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Wednesday, 18 August 1920


Mr MACKAY (Lilley) . - I am pleased that honorable members of the Labour party are taking a keen interest in these proceedings. I would point out to them that this Bill is not designed to ratify any agreement made in regard to the sale of our surplus butter; it is merely to give assistance in the carrying out of an agreement -made with the British Government by representatives of the dairymen of' the Commonwealth. It is abundantly clear to me that the two gentlemen who entered into the contract went to London with full authority to act for the dairymen of the Commonwealth, and the contract entered into by them, is, I think, giving general satisfaction.


Mr PARKER MOLONEY (HUME, NEW SOUTH WALES) - 'Who elected those delegates?


Mr MACKAY - They were elected after consultation with the various cooperative butter companies throughout the States.


Mr Ryan - "Were there no produce agents represented on the committee which elected them?


Mr MACKAY - I do not think so. The Deputy Leader of the Opposition (Mr. Charlton) has found fault with the nature of this contract, and has urged that there should have been an open market. I invite honorable members to consider for a moment what would have happened if there had been an open market. Quite a number of speculators would have bought up our butter, exported it to various parts of the world, and so have obtained the profits which, under this agreement, will go to the dairymen themselves. The contract has been well advised, and the Government, in bringing forward this small measure to assist in giving effect to it, are certainly doing a great deal to insure that the whole of the butter purchased by Great Britain shall be delivered.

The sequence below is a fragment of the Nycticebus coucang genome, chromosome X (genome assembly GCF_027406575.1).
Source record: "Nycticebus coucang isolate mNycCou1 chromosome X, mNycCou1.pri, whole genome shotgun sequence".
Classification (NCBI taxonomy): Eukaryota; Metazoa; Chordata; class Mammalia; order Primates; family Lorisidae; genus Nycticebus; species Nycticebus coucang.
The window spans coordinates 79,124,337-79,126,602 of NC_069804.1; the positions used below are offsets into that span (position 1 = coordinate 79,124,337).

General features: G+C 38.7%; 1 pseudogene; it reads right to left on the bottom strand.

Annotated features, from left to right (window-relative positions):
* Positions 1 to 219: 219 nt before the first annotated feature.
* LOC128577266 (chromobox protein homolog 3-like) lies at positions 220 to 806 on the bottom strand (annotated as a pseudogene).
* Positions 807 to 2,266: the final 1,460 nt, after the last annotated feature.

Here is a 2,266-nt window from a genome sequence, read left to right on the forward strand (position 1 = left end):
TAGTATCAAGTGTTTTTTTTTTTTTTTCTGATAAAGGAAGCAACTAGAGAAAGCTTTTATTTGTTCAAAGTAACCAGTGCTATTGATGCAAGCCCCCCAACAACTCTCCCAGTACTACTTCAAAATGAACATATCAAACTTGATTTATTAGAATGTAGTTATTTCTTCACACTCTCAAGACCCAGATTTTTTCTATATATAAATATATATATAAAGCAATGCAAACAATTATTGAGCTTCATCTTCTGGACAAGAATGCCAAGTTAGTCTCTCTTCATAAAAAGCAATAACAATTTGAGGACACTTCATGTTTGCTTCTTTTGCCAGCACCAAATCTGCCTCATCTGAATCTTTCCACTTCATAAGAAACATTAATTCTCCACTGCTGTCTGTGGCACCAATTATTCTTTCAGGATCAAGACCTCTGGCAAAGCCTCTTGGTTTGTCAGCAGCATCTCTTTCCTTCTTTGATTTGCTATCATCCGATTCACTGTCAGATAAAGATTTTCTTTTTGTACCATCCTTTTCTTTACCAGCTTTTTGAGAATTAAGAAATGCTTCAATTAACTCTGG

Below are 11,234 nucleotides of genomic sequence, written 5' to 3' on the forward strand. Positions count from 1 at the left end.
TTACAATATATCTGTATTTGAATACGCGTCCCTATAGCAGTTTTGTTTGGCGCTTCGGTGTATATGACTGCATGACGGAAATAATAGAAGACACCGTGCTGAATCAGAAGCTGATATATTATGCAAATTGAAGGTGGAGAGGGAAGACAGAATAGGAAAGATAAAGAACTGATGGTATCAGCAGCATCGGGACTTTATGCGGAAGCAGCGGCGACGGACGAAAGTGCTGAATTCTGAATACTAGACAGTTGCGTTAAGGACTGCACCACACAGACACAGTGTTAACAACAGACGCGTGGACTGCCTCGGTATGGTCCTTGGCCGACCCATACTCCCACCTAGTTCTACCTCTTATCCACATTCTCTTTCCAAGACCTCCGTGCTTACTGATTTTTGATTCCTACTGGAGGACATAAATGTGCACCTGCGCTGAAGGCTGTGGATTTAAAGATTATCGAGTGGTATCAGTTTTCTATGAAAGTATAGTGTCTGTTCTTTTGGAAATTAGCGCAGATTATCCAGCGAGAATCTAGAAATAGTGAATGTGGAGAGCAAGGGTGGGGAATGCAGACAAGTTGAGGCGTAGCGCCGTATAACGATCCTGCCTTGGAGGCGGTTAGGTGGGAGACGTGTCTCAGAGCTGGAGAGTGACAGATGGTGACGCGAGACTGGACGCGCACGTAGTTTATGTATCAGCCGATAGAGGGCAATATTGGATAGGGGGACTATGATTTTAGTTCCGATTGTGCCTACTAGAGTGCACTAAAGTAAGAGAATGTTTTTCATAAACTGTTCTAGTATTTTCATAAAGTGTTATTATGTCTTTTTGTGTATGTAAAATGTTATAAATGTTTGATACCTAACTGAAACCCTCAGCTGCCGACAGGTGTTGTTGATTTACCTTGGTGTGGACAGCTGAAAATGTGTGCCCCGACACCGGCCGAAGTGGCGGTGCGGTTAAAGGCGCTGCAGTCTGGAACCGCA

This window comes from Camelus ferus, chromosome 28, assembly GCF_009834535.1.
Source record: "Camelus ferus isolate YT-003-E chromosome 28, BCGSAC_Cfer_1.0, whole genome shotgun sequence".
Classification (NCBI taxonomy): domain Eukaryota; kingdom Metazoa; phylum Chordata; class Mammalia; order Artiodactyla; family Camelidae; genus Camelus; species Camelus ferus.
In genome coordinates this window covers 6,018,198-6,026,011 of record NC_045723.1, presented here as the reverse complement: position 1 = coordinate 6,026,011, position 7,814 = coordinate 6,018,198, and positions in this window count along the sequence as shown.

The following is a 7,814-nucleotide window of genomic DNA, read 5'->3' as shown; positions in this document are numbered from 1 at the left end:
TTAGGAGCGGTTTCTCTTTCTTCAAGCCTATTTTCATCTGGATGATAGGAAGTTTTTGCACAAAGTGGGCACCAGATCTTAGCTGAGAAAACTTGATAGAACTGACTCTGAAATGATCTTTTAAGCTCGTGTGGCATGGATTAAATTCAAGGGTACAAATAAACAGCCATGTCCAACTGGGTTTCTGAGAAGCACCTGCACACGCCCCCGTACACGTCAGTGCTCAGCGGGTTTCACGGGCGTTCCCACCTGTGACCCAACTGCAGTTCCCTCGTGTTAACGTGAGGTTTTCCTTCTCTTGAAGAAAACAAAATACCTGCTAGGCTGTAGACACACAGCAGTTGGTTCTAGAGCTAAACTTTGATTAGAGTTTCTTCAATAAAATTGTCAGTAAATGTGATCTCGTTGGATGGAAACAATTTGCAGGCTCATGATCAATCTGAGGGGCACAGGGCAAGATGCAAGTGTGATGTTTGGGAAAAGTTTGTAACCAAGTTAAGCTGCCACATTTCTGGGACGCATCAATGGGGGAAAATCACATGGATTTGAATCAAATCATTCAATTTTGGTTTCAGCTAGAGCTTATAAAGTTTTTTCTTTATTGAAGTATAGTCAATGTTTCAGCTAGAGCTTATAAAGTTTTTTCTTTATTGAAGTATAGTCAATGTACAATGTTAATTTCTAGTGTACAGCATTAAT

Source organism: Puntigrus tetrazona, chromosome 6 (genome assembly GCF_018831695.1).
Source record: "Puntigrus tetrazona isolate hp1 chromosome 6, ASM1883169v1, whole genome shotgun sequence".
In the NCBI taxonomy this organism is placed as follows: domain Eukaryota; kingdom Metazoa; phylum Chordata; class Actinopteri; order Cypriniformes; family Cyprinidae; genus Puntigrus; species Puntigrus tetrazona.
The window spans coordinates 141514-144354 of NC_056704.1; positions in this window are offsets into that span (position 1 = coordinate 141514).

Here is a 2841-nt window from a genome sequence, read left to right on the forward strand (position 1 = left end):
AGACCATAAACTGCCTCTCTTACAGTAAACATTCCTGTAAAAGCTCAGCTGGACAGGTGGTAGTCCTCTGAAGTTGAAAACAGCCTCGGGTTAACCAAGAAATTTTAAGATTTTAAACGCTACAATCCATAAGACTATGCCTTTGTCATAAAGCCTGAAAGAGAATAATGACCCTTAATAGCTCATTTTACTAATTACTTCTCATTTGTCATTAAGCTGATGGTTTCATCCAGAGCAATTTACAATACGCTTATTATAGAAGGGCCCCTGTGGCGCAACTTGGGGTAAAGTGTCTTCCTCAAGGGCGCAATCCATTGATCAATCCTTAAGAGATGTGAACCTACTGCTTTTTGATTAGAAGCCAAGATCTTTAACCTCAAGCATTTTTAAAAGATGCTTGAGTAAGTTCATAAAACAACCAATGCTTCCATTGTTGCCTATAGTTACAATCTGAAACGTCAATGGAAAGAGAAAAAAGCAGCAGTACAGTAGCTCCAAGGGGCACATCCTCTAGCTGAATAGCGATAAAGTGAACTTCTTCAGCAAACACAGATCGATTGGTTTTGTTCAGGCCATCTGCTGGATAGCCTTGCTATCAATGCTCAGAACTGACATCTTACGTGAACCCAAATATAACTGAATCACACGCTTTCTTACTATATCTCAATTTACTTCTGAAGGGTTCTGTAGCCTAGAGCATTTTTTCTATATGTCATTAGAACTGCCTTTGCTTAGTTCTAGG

No one can say that, having regard to the conditions under which our dairymen work, the price of butter is too high. We have periodic droughts throughout the States. In Queensland, for instance, every third year is a dry one. I well remember the last drought, when the farmers had to spend the little they had in purchasing fodder to keep their cattle alive. We have been told time after time, of the long hours worked by dairymen - we have been told that they and their families are practically the slaves of the industry - and the honorable member for Echuca (Mr. Hill) was not far wide of the mark when he said that if the dairymen were to receive fair payment for the hours -worked by them, then 4s. per lb. would not be too much to pay for butter. It is the one industry in Australia in which fair working conditions are not insisted upon. It is unreasonable to expect dairymen to work long hours, and to contend with droughts and the various pests which affect their herds, without receiving anything like a fair return for the work they do. I do not anticipate that this measure will occupy the attention of the House for any time. It is to my mind very important that it should be passed without delay in order that effect may be given to the agreement that has been made with the British Government by the representatives of the industry.


Mr Ryan - Why not come up to the collar; and admit that this is really a Bill to prohibit the export of butter?


Mr MACKAY - It is a Bill to assist the carrying out of the contract entered into by the representatives of the dairying industry and nothing further.







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